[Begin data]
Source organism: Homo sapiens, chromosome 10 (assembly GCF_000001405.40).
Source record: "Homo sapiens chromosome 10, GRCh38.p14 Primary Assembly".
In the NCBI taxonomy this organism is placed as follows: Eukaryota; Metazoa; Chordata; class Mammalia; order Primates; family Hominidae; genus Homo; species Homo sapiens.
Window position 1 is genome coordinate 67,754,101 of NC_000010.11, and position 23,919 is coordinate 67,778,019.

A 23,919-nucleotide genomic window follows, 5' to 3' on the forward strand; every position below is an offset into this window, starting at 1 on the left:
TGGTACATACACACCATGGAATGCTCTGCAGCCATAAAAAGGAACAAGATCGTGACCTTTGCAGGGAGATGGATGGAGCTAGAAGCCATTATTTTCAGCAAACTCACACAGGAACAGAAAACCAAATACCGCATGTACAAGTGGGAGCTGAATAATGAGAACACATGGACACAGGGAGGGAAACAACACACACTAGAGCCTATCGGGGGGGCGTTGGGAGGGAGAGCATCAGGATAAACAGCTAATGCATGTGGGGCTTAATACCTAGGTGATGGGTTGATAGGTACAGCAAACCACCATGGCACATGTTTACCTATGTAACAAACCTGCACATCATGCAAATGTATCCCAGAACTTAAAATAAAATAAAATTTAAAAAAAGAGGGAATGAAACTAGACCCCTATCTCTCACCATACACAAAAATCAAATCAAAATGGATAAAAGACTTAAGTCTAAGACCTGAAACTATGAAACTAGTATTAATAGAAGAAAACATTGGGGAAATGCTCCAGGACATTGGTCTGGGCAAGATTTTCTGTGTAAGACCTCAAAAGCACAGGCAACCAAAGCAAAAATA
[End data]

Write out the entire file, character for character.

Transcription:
Source organism: Homo sapiens, chromosome 10 (assembly GCF_000001405.40).
Source record: "Homo sapiens chromosome 10, GRCh38.p14 Primary Assembly".
In the NCBI taxonomy this organism is placed as follows: Eukaryota; Metazoa; Chordata; class Mammalia; order Primates; family Hominidae; genus Homo; species Homo sapiens.
Window position 1 is genome coordinate 67,754,101 of NC_000010.11, and position 23,919 is coordinate 67,778,019.

A 23,919-nucleotide genomic window follows, 5' to 3' on the forward strand; every position below is an offset into this window, starting at 1 on the left:
TGGTACATACACACCATGGAATGCTCTGCAGCCATAAAAAGGAACAAGATCGTGACCTTTGCAGGGAGATGGATGGAGCTAGAAGCCATTATTTTCAGCAAACTCACACAGGAACAGAAAACCAAATACCGCATGTACAAGTGGGAGCTGAATAATGAGAACACATGGACACAGGGAGGGAAACAACACACACTAGAGCCTATCGGGGGGGCGTTGGGAGGGAGAGCATCAGGATAAACAGCTAATGCATGTGGGGCTTAATACCTAGGTGATGGGTTGATAGGTACAGCAAACCACCATGGCACATGTTTACCTATGTAACAAACCTGCACATCATGCAAATGTATCCCAGAACTTAAAATAAAATAAAATTTAAAAAAAGAGGGAATGAAACTAGACCCCTATCTCTCACCATACACAAAAATCAAATCAAAATGGATAAAAGACTTAAGTCTAAGACCTGAAACTATGAAACTAGTATTAATAGAAGAAAACATTGGGGAAATGCTCCAGGACATTGGTCTGGGCAAGATTTTCTGTGTAAGACCTCAAAAGCACAGGCAACCAAAGCAAAAATA